Washington imposes additional sanctions against Moscow as calls for accountability for killings in Ukraine mount.
- The United States has announced a new round of sanctions targeting Russia’s financial institutions, as well as Russian officials and their family members.
- Ukraine’s deputy prime minister says authorities would try to evacuate civilians trapped in Mariupol through 11 humanitarian corridors.
- The Red Cross has said it led more than 1,000 people to Zaporizhzhia in a convoy from the besieged Ukrainian city.
- The mayor of Mariupol says more than 5,000 civilians have been killed to date.
Here are all the latest updates:
More than 1,000 people evacuated to Zaporizhzhia: Red Cross
An International Committee of the Red Cross (ICRC) team says it has led a convoy of buses and private cars carrying more than 1,000 people to Zaporizhzhia after the civilians fled Mariupol on their own.
“This convoy’s arrival to Zaporizhzhia is a huge relief for hundreds of people who have suffered immensely and are now in a safer location,” Pascal Hundt, the ICRC’s head of delegation in Ukraine, said in a statement.
“It’s clear, though, that thousands more civilians trapped inside Mariupol need safe passage out and aid to come in.”
US treasury secretary says Biden wants Russia out of G20
US Treasury Secretary Janet Yellen has warned that Russia’s aggression will have “enormous economic repercussions in Ukraine and beyond” and that President Joe Biden wants Moscow expelled from the Group of 20.
“President Biden’s made it clear, and I certainly agree with him, that it cannot be business as usual for Russia in any of the financial institutions,” Yellen said. “He’s asked that Russia be removed from the G20, and I’ve made clear to my colleagues in Indonesia that we will not be participating in a number of meetings if the Russians are there.”
Her comments at a US House Financial Services Committee hearing raised questions about the future of the G20, which has been the premier global economic and policy forum since the 2008-2009 financial crisis.
Read more here.
US sanctioning relatives of Russian officials in push to seize assets: White House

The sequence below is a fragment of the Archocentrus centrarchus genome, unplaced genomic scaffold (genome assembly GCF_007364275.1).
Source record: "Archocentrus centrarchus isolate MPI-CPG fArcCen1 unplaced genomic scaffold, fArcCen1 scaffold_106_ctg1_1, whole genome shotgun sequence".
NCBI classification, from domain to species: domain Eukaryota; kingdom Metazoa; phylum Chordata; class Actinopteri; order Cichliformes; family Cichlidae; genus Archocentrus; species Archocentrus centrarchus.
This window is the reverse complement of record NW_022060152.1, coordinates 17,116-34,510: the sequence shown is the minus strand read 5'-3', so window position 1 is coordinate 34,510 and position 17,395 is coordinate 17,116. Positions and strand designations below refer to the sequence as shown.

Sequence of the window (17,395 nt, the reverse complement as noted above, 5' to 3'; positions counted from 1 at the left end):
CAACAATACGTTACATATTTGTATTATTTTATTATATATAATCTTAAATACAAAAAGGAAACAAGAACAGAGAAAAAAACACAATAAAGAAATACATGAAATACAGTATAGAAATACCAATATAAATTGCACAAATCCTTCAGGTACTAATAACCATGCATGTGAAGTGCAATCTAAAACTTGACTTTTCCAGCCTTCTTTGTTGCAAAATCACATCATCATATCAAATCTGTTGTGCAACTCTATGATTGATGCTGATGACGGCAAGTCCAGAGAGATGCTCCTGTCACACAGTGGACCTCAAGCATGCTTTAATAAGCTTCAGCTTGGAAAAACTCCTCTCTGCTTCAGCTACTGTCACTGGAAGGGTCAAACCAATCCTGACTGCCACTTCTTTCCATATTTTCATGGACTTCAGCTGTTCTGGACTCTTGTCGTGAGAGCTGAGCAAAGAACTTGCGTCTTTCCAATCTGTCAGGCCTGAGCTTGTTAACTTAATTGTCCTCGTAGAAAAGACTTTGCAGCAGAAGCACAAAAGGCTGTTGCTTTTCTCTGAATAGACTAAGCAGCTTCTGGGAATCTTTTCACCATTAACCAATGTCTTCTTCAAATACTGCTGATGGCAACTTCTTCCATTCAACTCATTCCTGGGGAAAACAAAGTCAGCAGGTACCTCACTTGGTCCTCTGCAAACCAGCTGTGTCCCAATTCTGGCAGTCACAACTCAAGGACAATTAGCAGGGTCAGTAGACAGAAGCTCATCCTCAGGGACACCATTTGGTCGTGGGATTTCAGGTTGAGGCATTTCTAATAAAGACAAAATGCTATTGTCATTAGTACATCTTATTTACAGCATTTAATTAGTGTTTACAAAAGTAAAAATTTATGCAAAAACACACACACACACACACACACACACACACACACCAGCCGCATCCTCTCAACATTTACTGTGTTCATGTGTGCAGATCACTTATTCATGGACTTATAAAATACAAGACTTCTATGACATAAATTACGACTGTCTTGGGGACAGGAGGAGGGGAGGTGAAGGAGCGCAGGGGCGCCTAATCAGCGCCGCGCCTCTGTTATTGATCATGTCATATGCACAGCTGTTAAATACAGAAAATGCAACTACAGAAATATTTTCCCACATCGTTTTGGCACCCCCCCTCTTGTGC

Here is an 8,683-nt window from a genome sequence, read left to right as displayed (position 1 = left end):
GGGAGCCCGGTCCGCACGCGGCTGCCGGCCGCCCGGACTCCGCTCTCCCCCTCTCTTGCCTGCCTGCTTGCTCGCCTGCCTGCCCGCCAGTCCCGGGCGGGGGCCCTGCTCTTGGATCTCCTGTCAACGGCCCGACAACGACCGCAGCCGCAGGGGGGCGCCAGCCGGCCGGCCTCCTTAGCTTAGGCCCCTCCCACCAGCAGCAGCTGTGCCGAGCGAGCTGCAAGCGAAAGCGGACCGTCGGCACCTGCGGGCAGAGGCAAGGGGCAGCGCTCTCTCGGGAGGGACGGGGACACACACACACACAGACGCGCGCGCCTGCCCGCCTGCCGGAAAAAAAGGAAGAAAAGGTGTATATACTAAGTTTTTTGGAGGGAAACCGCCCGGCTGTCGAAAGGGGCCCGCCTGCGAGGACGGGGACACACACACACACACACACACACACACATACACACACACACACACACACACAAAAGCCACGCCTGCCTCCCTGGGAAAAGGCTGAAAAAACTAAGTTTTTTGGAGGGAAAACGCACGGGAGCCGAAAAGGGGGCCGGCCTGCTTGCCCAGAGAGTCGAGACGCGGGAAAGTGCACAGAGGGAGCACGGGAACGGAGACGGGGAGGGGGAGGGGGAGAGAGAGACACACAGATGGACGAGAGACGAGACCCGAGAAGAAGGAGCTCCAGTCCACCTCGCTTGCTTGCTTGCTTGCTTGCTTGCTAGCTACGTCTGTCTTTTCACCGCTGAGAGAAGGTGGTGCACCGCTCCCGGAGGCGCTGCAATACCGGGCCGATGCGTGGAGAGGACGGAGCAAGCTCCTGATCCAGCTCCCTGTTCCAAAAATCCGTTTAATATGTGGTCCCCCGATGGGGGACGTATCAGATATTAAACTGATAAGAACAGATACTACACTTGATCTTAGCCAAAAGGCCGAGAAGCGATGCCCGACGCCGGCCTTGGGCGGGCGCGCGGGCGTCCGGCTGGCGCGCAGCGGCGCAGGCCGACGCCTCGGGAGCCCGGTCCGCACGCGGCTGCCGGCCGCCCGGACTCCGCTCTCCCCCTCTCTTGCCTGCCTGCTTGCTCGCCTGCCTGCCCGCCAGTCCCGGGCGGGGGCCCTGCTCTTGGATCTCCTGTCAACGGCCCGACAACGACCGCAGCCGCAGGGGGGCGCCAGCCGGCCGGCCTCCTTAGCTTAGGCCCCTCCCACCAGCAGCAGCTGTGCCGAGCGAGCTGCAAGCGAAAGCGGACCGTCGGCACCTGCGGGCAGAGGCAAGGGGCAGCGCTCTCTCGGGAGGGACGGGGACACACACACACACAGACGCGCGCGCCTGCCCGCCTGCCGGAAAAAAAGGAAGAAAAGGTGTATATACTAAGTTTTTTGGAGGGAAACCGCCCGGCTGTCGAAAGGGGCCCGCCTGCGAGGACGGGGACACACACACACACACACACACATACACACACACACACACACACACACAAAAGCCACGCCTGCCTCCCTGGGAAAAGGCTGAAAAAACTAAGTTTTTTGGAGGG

The US is imposing sanctions on the relatives of Russian officials to prevent them from concealing their assets, the White House has said.
Washington has imposed sanctions on Putin’s two adult daughters as well as Foreign Minister Sergey Lavrov’s wife and daughter.
“We’ve seen a pattern over time [that] President Putin and Russian oligarchs stash assets and resources in the bank accounts of their family members. And so, this was an effort to get at those assets, and that’s why these individuals were sanctioned,” spokeswoman Jen Psaki told reporters.
FBI says it disrupted Russian hackers
US officials have said that the Federal Bureau of Investigation (FBI) disrupted thousands of routers and firewall appliances away from Russian military hackers.
“Fortunately, we were able to disrupt this botnet before it could be used,” US Attorney General Merrick Garland said.
An unsealed and redacted affidavit described the unusual operation as a pre-emptive move to stop Russian hackers from mobilising the compromised devices into a “botnet” – a network of hacked computers that can bombard other servers with rogue traffic.
Boston Marathon restricts Russian and Belarusian runners
The Boston Athletic Association (BAA) has said that Russian and Belarusian athletes who were accepted through open registration to the Boston Marathon and reside in their home countries will not be allowed to compete in this month’s event.
“We are horrified and outraged by what we have seen and learned from the reporting in Ukraine,” BAA President and CEO Tom Grilk said in a statement. “We believe that running is a global sport and, as such, we must do what we can to show our support to the people of Ukraine.”
Runners who are Russian and Belarusian citizens but reside outside either country will be permitted to compete but not under the Russian or Belarusian flag.
Russia faces ‘genocide’ charge, but experts urge caution
Images of corpses lining the streets and bodies stuffed into plastic bags in Bucha, near Ukraine’s capital Kyiv, have shaken the world, raising calls for credible investigations and accountability.
But the explosive “genocide” charge levied by Ukrainian and foreign government officials against Russia over the killings has proven contentious.
Legal experts say it is too early to determine whether genocide has occurred in Ukraine, stressing that while the term is politically damning, other human rights violations are also serious and should not be ignored.
Read more here.
Welcome to Al Jazeera’s continuing coverage of the war in Ukraine.
Read all the updates from Wednesday, April 6 here.